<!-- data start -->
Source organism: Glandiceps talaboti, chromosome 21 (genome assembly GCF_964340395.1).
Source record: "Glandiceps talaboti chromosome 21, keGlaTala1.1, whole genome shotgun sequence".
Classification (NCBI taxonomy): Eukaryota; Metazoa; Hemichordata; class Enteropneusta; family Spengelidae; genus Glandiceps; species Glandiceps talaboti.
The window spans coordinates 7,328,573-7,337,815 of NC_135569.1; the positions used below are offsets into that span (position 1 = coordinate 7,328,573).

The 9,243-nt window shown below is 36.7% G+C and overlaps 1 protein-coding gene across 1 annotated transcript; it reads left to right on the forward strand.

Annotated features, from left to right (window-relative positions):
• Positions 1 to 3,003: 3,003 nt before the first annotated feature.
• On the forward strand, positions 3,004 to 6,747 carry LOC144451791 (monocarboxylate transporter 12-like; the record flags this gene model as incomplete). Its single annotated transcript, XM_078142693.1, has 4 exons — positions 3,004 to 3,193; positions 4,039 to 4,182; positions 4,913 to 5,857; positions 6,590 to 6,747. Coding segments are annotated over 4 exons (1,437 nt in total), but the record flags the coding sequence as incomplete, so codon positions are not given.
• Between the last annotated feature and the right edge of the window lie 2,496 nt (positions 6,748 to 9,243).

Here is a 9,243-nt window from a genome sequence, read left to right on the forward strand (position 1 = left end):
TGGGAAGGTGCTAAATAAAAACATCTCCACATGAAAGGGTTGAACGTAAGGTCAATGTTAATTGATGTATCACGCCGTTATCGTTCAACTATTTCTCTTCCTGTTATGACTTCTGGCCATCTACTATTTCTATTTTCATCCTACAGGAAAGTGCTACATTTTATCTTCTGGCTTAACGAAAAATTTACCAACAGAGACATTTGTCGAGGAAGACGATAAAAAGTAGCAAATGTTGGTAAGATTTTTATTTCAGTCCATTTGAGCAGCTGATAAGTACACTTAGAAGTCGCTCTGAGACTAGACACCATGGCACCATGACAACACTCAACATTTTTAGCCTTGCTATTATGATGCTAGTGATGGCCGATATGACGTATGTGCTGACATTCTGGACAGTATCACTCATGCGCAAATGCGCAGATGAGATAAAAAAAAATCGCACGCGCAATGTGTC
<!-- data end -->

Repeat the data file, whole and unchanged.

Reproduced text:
Source organism: Glandiceps talaboti, chromosome 21 (genome assembly GCF_964340395.1).
Source record: "Glandiceps talaboti chromosome 21, keGlaTala1.1, whole genome shotgun sequence".
Classification (NCBI taxonomy): Eukaryota; Metazoa; Hemichordata; class Enteropneusta; family Spengelidae; genus Glandiceps; species Glandiceps talaboti.
The window spans coordinates 7,328,573-7,337,815 of NC_135569.1; the positions used below are offsets into that span (position 1 = coordinate 7,328,573).

The 9,243-nt window shown below is 36.7% G+C and overlaps 1 protein-coding gene across 1 annotated transcript; it reads left to right on the forward strand.

Annotated features, from left to right (window-relative positions):
• Positions 1 to 3,003: 3,003 nt before the first annotated feature.
• On the forward strand, positions 3,004 to 6,747 carry LOC144451791 (monocarboxylate transporter 12-like; the record flags this gene model as incomplete). Its single annotated transcript, XM_078142693.1, has 4 exons — positions 3,004 to 3,193; positions 4,039 to 4,182; positions 4,913 to 5,857; positions 6,590 to 6,747. Coding segments are annotated over 4 exons (1,437 nt in total), but the record flags the coding sequence as incomplete, so codon positions are not given.
• Between the last annotated feature and the right edge of the window lie 2,496 nt (positions 6,748 to 9,243).

Here is a 9,243-nt window from a genome sequence, read left to right on the forward strand (position 1 = left end):
TGGGAAGGTGCTAAATAAAAACATCTCCACATGAAAGGGTTGAACGTAAGGTCAATGTTAATTGATGTATCACGCCGTTATCGTTCAACTATTTCTCTTCCTGTTATGACTTCTGGCCATCTACTATTTCTATTTTCATCCTACAGGAAAGTGCTACATTTTATCTTCTGGCTTAACGAAAAATTTACCAACAGAGACATTTGTCGAGGAAGACGATAAAAAGTAGCAAATGTTGGTAAGATTTTTATTTCAGTCCATTTGAGCAGCTGATAAGTACACTTAGAAGTCGCTCTGAGACTAGACACCATGGCACCATGACAACACTCAACATTTTTAGCCTTGCTATTATGATGCTAGTGATGGCCGATATGACGTATGTGCTGACATTCTGGACAGTATCACTCATGCGCAAATGCGCAGATGAGATAAAAAAAAATCGCACGCGCAATGTGTC